Worry About Your Own Waistline – The Double Standard of Body Shaming

worry-about-your-own-waistline

This post has been a long time coming, and something that has bothered me for quite some time. Decades if we’re going to be honest. I wasn’t sure if I should even do this post as this is a beauty blog, but our bodies make us feel beautiful (or not at times) so it’s worth sharing. So here goes nothing.

If you know me, you know that I love minding my own business. I don’t care about how much money you make. I don’t care about who you love. And most importantly, I don’t care about what you eat or how you are shaped. As long as you are happy, healthy and whole, I could care less about the choices people make. What you eat doesn’t make me sh*t….literally.

Here are some of the things I have heard over the years. All from other women.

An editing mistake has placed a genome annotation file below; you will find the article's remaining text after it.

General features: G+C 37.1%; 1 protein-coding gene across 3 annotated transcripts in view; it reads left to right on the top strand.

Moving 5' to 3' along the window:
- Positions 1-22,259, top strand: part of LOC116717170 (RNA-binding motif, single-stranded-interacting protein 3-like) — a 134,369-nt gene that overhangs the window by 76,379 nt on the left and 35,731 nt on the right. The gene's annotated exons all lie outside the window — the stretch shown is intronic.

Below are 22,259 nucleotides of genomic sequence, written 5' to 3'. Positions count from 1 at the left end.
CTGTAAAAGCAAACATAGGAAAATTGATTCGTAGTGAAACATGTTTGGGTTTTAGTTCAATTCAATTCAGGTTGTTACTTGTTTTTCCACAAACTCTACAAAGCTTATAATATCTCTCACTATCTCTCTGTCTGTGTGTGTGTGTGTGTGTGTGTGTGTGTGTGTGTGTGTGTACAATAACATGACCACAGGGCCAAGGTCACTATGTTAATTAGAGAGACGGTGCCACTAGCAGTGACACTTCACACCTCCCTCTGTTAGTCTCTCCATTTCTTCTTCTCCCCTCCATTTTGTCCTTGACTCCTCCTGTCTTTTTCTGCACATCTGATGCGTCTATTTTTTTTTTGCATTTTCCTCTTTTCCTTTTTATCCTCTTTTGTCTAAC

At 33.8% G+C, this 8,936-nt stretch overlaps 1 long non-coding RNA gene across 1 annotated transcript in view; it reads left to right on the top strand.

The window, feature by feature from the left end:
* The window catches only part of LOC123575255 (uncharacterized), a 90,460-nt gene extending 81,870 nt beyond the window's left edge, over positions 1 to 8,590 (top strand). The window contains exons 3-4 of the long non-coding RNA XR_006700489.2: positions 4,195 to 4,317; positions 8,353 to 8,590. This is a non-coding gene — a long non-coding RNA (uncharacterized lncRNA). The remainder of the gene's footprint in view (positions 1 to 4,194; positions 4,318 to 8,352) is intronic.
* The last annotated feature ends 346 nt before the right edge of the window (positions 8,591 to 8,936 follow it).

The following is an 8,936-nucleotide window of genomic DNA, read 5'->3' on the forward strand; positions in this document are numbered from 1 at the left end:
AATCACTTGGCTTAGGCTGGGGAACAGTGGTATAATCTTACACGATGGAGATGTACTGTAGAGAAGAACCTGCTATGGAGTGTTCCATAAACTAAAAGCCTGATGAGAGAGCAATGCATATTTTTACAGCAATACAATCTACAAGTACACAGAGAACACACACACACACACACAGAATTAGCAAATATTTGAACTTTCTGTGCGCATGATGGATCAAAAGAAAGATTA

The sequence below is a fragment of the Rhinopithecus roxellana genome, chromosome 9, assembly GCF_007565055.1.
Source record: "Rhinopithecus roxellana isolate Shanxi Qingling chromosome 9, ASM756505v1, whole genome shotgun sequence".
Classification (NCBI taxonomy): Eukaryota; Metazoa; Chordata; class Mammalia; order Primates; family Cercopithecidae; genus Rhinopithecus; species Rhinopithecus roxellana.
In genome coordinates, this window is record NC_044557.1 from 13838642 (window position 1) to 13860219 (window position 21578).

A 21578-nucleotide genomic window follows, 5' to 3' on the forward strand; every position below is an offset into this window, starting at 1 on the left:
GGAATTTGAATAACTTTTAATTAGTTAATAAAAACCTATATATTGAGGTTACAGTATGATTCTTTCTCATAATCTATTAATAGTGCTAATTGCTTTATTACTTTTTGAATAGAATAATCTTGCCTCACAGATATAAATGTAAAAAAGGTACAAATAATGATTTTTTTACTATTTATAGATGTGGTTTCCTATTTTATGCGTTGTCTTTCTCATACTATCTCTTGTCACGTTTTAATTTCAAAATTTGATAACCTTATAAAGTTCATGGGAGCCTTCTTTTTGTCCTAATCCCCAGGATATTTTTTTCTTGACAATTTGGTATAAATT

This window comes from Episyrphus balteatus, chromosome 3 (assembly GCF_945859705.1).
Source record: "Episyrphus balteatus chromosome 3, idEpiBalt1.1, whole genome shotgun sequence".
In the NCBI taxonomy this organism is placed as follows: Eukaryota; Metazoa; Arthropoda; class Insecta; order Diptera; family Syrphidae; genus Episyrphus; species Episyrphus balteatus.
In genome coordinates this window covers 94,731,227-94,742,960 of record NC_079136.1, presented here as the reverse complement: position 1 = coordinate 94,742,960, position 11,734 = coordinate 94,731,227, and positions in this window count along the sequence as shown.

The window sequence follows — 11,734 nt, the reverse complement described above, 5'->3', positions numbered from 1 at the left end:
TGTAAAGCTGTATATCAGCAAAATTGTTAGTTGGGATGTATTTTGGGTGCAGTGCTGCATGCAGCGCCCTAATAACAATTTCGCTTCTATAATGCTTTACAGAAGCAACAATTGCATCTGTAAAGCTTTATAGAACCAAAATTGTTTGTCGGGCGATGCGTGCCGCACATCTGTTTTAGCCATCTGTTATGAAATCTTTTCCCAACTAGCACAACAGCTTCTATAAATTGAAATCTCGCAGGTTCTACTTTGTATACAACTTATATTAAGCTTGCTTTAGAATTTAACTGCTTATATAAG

“You need to go eat some meat and potatoes”…..

“I’ve never seen a dog fight over a bone with no meat on it”…

“You look hungry”….

“Skinny bitches are evil”….

“(insert dress size) You’re not even a woman. That’s not a real number”

(That’s me not giving a damn about your opinion)

I can’t for the life of me figure out why people feel the need to constantly provide commentary about how people should go about eating or exercise when quite frankly it’s none of their damn business. More importantly I don’t understand the body shaming double standard. If a “skinny chick” says something about a “big girl” that’s negative and you’re body shaming. But if a “big girl” says something disparaging about a “skinny chick” then that is OK? NO, it’s not! And I’m going to tell you why.